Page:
Ramblings on healthcare, medical education, and life with a spinal cord injury
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Hi from Cleveland

Well, I never thought it would take this long to resume writing here, but apparently it has. I’ve mentioned in the past the intention to somewhat transition the blog to a discussion of not only my recovery, but also life as a medical student. So this is the first step in that direction. In addition to progress updates on my recovery, I’ll discuss topics I find interesting or relevant that are related to healthcare, as well as certain experiences I’ve had as a medical student. Updates will be shorter, but hopefully more frequent than they used to be (the past six months excluded, of course). There have been plenty of topics as of late that I’ve wanted to write about, from healthcare reform to cancer to H1N1.

But first, a much-needed progress update.

I’m going to let you in on a little secret – it turns out doctor school is a lot of work. Now, I know that may come as a surprise, but it really is. After making the move to Cleveland in June in preparation to start school, I got caught up tying up some loose ends on technical projects I was involved in as well as transitioning my physical therapy to local resources, getting moved in, and getting ready to start school. Once school started, I had to basically learn how to be a full-time student all over again Suffice it to say, it has taken a while to really get on track managing my time efficiently again.

For the first month after moving to Cleveland, I started doing my PT at MetroHealth. They’re one of fourteen (or eighteen – hard to tell from the various online resources) centers in the US designated by the National Institute on Disability and Rehabilitation Research as a “Model Center” for SCI research and rehab. Sinai in NY is also one of them. My docs in NY had recommended I get in touch with a particularly qualified physiatrist based at Metro, Dr. Greg Nemunaitis. So I did.

Rehab there went well, but since Metro is on the other side of Cleveland, it wasn’t a practical solution once classes started. So under Dr. Nemunaitis’ guidance, I transferred my care to the rehab department of University Hospitals, one of our teaching hospitals. Since it’s on campus, it’s ideal.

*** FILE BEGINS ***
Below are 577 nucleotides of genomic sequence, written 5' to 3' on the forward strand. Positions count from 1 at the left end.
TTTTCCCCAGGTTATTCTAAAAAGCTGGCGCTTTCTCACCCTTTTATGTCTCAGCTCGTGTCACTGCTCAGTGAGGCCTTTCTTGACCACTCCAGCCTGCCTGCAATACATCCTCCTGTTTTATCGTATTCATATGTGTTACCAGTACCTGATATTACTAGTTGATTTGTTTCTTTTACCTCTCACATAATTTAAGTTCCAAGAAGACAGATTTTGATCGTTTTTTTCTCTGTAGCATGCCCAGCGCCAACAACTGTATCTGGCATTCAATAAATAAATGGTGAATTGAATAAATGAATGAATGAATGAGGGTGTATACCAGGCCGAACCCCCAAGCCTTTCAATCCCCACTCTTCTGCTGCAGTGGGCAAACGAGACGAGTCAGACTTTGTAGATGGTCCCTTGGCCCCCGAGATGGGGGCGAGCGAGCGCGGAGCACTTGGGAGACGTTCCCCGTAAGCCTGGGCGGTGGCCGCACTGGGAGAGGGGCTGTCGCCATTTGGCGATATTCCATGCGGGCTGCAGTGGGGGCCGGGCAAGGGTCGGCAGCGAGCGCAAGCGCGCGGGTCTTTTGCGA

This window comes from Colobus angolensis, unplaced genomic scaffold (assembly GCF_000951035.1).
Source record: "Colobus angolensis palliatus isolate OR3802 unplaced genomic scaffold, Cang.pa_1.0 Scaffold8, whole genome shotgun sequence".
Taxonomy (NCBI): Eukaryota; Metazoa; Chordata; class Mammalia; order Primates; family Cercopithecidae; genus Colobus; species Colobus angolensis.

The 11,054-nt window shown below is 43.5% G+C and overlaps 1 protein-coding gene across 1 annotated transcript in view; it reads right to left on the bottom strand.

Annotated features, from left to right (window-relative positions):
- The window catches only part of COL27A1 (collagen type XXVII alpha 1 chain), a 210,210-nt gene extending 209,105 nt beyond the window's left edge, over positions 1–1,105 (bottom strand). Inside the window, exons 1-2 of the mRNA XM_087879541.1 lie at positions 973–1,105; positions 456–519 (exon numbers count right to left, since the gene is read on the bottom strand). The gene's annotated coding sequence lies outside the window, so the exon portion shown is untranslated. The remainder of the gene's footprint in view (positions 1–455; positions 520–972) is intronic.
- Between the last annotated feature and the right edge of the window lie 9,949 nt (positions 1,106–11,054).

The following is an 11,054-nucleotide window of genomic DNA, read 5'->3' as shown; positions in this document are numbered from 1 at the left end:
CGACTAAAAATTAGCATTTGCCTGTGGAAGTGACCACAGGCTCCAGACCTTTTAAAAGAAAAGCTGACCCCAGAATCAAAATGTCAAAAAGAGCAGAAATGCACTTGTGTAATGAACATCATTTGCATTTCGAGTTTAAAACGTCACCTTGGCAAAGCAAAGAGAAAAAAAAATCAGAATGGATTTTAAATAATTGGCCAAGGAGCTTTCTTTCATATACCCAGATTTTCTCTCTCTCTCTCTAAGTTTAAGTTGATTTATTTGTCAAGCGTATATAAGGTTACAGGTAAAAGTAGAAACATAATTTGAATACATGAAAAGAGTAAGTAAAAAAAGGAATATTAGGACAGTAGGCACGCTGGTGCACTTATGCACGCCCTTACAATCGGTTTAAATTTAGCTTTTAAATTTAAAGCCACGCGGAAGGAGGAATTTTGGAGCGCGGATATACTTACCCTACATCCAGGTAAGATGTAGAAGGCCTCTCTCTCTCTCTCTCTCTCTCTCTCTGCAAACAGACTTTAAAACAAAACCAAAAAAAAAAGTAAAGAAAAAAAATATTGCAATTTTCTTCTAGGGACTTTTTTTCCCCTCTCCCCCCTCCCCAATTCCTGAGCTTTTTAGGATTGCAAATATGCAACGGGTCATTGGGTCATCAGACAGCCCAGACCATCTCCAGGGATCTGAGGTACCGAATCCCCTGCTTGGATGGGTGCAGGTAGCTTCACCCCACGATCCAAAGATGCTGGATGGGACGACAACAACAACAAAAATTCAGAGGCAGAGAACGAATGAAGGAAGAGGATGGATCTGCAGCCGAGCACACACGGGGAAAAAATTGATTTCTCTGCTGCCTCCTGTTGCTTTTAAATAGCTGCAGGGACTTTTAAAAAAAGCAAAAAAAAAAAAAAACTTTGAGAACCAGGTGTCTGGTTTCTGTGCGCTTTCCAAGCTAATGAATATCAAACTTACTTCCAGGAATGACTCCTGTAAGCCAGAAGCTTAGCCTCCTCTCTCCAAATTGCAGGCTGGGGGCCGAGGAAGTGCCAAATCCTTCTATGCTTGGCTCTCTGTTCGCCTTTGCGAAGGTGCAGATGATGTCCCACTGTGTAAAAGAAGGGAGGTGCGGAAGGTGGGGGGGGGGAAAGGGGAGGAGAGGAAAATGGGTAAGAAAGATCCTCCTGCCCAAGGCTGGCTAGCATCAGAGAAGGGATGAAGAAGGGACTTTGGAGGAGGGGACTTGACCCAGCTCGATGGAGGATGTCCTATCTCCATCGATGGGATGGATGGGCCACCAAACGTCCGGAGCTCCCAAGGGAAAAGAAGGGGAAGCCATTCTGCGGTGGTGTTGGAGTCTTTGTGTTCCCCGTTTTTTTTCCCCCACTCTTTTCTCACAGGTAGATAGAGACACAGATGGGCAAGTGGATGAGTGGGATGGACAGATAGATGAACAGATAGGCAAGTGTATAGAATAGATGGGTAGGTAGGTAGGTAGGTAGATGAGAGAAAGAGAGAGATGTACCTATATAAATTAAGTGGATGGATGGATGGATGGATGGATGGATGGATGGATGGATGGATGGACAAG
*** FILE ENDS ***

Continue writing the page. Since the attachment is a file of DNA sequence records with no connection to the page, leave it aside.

When classes started, the focus of block one, our first six weeks, was on epidemiology and public health. As part of it, we were all given pedometers and told to keep track of how many steps we all take within a given day. There was a recently discussed recommendation that everybody try to take 10,000 steps each day for better health. So the faculty wanted us all to take the 10,000 step challenge as well, and they made a competition out of it.

Although 10,000 steps was more than just a bit overly-optimistic for me, I spoke to the people running the challenge and suggested that I keep track of my steps but be allowed to use a multiplier. I wasn’t expecting to break any records, but at the very least it would give me some guidance as to my progress. And knowing me, having a concrete metric to measure my progress by would make me push myself that much harder.

So for the past three months I’ve been keeping track of how many steps I can walk within a given day. So rather than describe it, here’s a picture:

2009-11-18_Steps

The thicker line is actual steps at a given point of measurement, and the thin line is the five-day moving average.  The dip that occurs in September was due to some recurrent problems with my knee.  It seems I’m going to always have to be conscientious about it from this point on.   Regardless of that, I’ve moved from a max in the 500-600 range when I first started three months ago to a current best of 1200 steps in a given day within the past couple weeks.  So I’ve doubled my progress in that time.  Not bad, I don’t think.

Also, the moving-average has improved from around 600 in the beginning to around and above 900 recently.  Including the dip in September, I think that’s pretty good.  Both Cynthia (my PT back in NY) and my current PT didn’t feel there was any problem with me walking by myself at home, so I’ve been doing just that since July in addition to regular PT.  One of these days, I want to try walking to school in the morning, with a friend walking the chair.  PTs and doctor have all said that’s fine, and obviously I wouldn’t do anything crazy like try to walk across the street or through traffic, but it would be a good exercise.

Additionally, my steps have gotten more regular and more properly formed.  Although I’m far from walking normally at this point, I’m able to take a series of steps in succession without pausing between each one.  My current physical therapist has been putting a lot of emphasis on proper form, and I think this has a lot to do with it.  Both of my heels typically hit the ground first, as opposed to the balls of my feet (which has only started to happen consistently within the past few months).

I’ll continue to post updated versions of this graph from time to time, just to give an indication of my progress.  And maybe one of these days I’ll record a video.

So that’s where I’m at, recovery wise.  There probably won’t be any major milestones any time soon, since the process is slow.  But I figure as long as I can keep making that graph go in a generally upward direction, I’m in good shape.

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